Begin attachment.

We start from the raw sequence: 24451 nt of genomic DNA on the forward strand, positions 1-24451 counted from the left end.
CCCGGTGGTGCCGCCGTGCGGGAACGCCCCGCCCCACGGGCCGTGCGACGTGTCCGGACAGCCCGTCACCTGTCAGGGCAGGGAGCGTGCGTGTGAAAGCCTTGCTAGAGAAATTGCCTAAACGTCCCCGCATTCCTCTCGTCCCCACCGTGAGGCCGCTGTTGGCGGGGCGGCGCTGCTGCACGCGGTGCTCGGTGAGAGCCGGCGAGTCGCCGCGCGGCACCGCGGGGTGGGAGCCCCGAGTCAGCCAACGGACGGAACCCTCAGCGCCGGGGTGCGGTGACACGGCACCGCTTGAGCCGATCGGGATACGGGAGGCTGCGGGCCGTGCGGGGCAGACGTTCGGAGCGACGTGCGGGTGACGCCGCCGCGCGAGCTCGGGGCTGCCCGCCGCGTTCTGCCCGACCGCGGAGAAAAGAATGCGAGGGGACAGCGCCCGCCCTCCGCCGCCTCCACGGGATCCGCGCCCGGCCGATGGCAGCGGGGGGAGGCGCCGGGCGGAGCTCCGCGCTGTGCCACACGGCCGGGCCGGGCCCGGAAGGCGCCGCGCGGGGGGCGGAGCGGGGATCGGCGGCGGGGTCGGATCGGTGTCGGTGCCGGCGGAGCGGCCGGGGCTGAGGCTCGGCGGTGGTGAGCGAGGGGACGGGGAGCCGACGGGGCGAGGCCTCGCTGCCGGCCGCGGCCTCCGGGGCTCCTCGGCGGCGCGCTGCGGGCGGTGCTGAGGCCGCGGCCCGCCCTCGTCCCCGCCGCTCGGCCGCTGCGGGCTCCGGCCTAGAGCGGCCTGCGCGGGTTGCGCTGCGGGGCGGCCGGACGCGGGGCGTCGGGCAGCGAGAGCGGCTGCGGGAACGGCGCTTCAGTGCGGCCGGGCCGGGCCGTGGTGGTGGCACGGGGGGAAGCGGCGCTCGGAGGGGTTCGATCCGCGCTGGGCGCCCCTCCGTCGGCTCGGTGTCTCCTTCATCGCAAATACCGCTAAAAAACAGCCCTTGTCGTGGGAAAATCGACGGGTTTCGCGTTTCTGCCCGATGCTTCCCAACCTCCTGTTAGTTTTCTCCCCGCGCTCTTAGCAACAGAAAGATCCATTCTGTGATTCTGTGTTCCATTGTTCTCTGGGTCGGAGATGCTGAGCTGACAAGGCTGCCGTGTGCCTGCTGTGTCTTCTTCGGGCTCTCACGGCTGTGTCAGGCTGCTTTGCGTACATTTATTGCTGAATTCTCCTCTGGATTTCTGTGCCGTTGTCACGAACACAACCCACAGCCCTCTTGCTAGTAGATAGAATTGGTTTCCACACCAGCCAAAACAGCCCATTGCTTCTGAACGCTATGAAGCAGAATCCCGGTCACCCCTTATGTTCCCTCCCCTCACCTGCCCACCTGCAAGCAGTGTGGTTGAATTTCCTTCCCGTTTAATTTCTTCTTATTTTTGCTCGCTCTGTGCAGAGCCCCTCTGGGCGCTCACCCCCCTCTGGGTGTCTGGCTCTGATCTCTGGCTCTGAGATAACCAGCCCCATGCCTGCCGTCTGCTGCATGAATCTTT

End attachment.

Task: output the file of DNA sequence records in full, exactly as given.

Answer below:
We start from the raw sequence: 24451 nt of genomic DNA on the forward strand, positions 1-24451 counted from the left end.
CCCGGTGGTGCCGCCGTGCGGGAACGCCCCGCCCCACGGGCCGTGCGACGTGTCCGGACAGCCCGTCACCTGTCAGGGCAGGGAGCGTGCGTGTGAAAGCCTTGCTAGAGAAATTGCCTAAACGTCCCCGCATTCCTCTCGTCCCCACCGTGAGGCCGCTGTTGGCGGGGCGGCGCTGCTGCACGCGGTGCTCGGTGAGAGCCGGCGAGTCGCCGCGCGGCACCGCGGGGTGGGAGCCCCGAGTCAGCCAACGGACGGAACCCTCAGCGCCGGGGTGCGGTGACACGGCACCGCTTGAGCCGATCGGGATACGGGAGGCTGCGGGCCGTGCGGGGCAGACGTTCGGAGCGACGTGCGGGTGACGCCGCCGCGCGAGCTCGGGGCTGCCCGCCGCGTTCTGCCCGACCGCGGAGAAAAGAATGCGAGGGGACAGCGCCCGCCCTCCGCCGCCTCCACGGGATCCGCGCCCGGCCGATGGCAGCGGGGGGAGGCGCCGGGCGGAGCTCCGCGCTGTGCCACACGGCCGGGCCGGGCCCGGAAGGCGCCGCGCGGGGGGCGGAGCGGGGATCGGCGGCGGGGTCGGATCGGTGTCGGTGCCGGCGGAGCGGCCGGGGCTGAGGCTCGGCGGTGGTGAGCGAGGGGACGGGGAGCCGACGGGGCGAGGCCTCGCTGCCGGCCGCGGCCTCCGGGGCTCCTCGGCGGCGCGCTGCGGGCGGTGCTGAGGCCGCGGCCCGCCCTCGTCCCCGCCGCTCGGCCGCTGCGGGCTCCGGCCTAGAGCGGCCTGCGCGGGTTGCGCTGCGGGGCGGCCGGACGCGGGGCGTCGGGCAGCGAGAGCGGCTGCGGGAACGGCGCTTCAGTGCGGCCGGGCCGGGCCGTGGTGGTGGCACGGGGGGAAGCGGCGCTCGGAGGGGTTCGATCCGCGCTGGGCGCCCCTCCGTCGGCTCGGTGTCTCCTTCATCGCAAATACCGCTAAAAAACAGCCCTTGTCGTGGGAAAATCGACGGGTTTCGCGTTTCTGCCCGATGCTTCCCAACCTCCTGTTAGTTTTCTCCCCGCGCTCTTAGCAACAGAAAGATCCATTCTGTGATTCTGTGTTCCATTGTTCTCTGGGTCGGAGATGCTGAGCTGACAAGGCTGCCGTGTGCCTGCTGTGTCTTCTTCGGGCTCTCACGGCTGTGTCAGGCTGCTTTGCGTACATTTATTGCTGAATTCTCCTCTGGATTTCTGTGCCGTTGTCACGAACACAACCCACAGCCCTCTTGCTAGTAGATAGAATTGGTTTCCACACCAGCCAAAACAGCCCATTGCTTCTGAACGCTATGAAGCAGAATCCCGGTCACCCCTTATGTTCCCTCCCCTCACCTGCCCACCTGCAAGCAGTGTGGTTGAATTTCCTTCCCGTTTAATTTCTTCTTATTTTTGCTCGCTCTGTGCAGAGCCCCTCTGGGCGCTCACCCCCCTCTGGGTGTCTGGCTCTGATCTCTGGCTCTGAGATAACCAGCCCCATGCCTGCCGTCTGCTGCATGAATCTTT